We were able to catch up with the very busy Danielle Nicole by phone, early Fat Tuesday morning. She and her brothers had just taken part in the 30th Legendary Rhythm & Blues Cruise with a Trampled Under Foot reunion performance. Now she was gearing up for the release of her album, Cry No More.
JD Nash for American Blues Scene:
Good morning Danielle. Are you up doing some early Mardi Gras partying?
Ha ha. No. I actually just got back to town less than 48 hours ago. I’ve sent my six year old off to school, and am hanging out with my two year old. I’m a mama right now.
You were on the Legendary Rhythm & Blues Cruise. How was that?
It was good. I think it was definitely a proper ending for Trampled Under Foot. We’ve always loved the Blues Cruise very much, and kind of feel like ‘children of the cruise’. After nine years of doing cruises, we knew it would be great. We’ve done one almost every year since we started in 08, so it’s always been a huge fixture in Trampled Under Foot. Beyond that, I got to sing with everybody. I was singing with Victor Wainwright, and got to jam with Southern Hospitality, and Tommy Castro. You’re on a ship for a week, so you get to jam and hang out with people you don’t normally get to.
That really sounds like a great time.
The cruise is really a life-changing experience. I made it a point to see as many shows as I could because it was such a great lineup. I got to see Zac Harmon, and he and his band are just insane. I walked away from that performance feeling like a different person, and I’m a musician. From a cruiser’s standpoint, it’s incredible.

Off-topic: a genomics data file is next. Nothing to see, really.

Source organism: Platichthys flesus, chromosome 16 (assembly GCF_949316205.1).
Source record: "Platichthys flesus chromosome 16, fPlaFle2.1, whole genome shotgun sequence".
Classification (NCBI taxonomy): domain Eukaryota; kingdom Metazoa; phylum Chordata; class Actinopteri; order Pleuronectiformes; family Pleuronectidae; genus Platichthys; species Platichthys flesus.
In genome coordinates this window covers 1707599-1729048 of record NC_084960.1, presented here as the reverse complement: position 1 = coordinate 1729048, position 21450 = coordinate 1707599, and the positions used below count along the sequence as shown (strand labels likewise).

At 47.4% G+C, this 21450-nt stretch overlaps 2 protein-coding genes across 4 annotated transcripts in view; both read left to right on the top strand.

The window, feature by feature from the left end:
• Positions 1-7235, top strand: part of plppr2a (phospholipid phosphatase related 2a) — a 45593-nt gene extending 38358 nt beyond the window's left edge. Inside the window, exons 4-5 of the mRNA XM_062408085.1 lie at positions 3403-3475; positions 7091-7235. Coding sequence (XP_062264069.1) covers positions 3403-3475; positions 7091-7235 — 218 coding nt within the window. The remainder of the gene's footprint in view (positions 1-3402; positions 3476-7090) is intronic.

Your new release Cry No More hits the streets on February 23rd. What kind of reception are the new songs getting on tour?
The new material is getting a great reception. I definitely reached out a lot more, sonically speaking. This album is a different sound for me. I mean it’s still a lot of my own writing, and I feel that as long as I’m being true to myself, my sound will always be there. But there are some tracks that are far away from the rock blues or groove blues that I’ve been typically known for. I also steered away from a lot of ballads, that I’ve been known for in the past as well. It’s not that I’m showing a different side of myself, but the growth I’ve experienced since branching out from Trampled Under Foot. These are all new songs.
My ‘Wolf Den’ release was a compilation of newly written songs with Anders Osborne, and a bunch of old songs that I had written while still with Trampled Under Foot, but were never cut. In TUF I was sharing the front position with Nick, so I only put up six songs per record instead of 12. When it came time to do ‘Cry No More’ I used all brand new songs that I’ve written over the last two years. I’ve been through life changes, and I’ve been fronting my own band for over two years now. When touring with my brothers, it was a democracy. I didn’t mind being in a band. I loved sharing the stage with them. They’re my brothers. Now, I take 100% of the responsibility. It’s also 100% of the satisfaction in being able to write the music and find my own sound.
But it’s still based in the blues?
The blues will always be there. There’s still a ton of blues in ‘Cry No More’. Like “Crawl.” It’s heavy rocking, but it’s still bluesy.
That was a great way to kick off the new album by the way.